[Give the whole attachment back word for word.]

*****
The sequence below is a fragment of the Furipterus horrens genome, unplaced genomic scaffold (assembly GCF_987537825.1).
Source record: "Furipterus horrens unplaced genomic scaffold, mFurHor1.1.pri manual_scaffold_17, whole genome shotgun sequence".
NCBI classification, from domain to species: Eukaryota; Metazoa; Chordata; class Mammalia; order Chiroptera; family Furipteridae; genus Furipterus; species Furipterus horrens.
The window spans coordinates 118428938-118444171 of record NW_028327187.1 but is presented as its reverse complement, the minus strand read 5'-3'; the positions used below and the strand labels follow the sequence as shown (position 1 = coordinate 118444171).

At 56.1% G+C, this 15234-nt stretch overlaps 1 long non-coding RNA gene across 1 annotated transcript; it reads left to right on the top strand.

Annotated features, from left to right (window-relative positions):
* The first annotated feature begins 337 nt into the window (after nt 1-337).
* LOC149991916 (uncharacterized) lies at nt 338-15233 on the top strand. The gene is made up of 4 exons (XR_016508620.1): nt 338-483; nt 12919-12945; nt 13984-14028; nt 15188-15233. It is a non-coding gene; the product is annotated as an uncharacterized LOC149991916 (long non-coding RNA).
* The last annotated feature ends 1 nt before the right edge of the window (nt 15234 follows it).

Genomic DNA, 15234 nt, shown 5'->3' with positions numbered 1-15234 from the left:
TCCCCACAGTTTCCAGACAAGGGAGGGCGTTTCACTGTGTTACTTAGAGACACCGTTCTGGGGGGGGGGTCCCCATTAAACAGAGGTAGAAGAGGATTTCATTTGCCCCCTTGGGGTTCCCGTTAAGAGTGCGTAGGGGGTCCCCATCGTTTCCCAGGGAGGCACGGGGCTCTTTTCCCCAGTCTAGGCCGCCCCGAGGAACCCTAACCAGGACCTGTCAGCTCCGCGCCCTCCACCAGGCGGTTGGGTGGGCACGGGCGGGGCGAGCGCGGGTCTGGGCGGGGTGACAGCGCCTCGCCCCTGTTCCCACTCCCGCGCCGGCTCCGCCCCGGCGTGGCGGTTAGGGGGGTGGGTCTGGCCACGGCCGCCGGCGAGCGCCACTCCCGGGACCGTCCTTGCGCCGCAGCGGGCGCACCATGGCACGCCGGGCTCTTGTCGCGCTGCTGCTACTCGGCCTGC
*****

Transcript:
The sequence below is a fragment of the Furipterus horrens genome, unplaced genomic scaffold (assembly GCF_987537825.1).
Source record: "Furipterus horrens unplaced genomic scaffold, mFurHor1.1.pri manual_scaffold_17, whole genome shotgun sequence".
NCBI classification, from domain to species: Eukaryota; Metazoa; Chordata; class Mammalia; order Chiroptera; family Furipteridae; genus Furipterus; species Furipterus horrens.
The window spans coordinates 118428938-118444171 of record NW_028327187.1 but is presented as its reverse complement, the minus strand read 5'-3'; the positions used below and the strand labels follow the sequence as shown (position 1 = coordinate 118444171).

At 56.1% G+C, this 15234-nt stretch overlaps 1 long non-coding RNA gene across 1 annotated transcript; it reads left to right on the top strand.

Annotated features, from left to right (window-relative positions):
* The first annotated feature begins 337 nt into the window (after nt 1-337).
* LOC149991916 (uncharacterized) lies at nt 338-15233 on the top strand. The gene is made up of 4 exons (XR_016508620.1): nt 338-483; nt 12919-12945; nt 13984-14028; nt 15188-15233. It is a non-coding gene; the product is annotated as an uncharacterized LOC149991916 (long non-coding RNA).
* The last annotated feature ends 1 nt before the right edge of the window (nt 15234 follows it).

Genomic DNA, 15234 nt, shown 5'->3' with positions numbered 1-15234 from the left:
TCCCCACAGTTTCCAGACAAGGGAGGGCGTTTCACTGTGTTACTTAGAGACACCGTTCTGGGGGGGGGGTCCCCATTAAACAGAGGTAGAAGAGGATTTCATTTGCCCCCTTGGGGTTCCCGTTAAGAGTGCGTAGGGGGTCCCCATCGTTTCCCAGGGAGGCACGGGGCTCTTTTCCCCAGTCTAGGCCGCCCCGAGGAACCCTAACCAGGACCTGTCAGCTCCGCGCCCTCCACCAGGCGGTTGGGTGGGCACGGGCGGGGCGAGCGCGGGTCTGGGCGGGGTGACAGCGCCTCGCCCCTGTTCCCACTCCCGCGCCGGCTCCGCCCCGGCGTGGCGGTTAGGGGGGTGGGTCTGGCCACGGCCGCCGGCGAGCGCCACTCCCGGGACCGTCCTTGCGCCGCAGCGGGCGCACCATGGCACGCCGGGCTCTTGTCGCGCTGCTGCTACTCGGCCTGC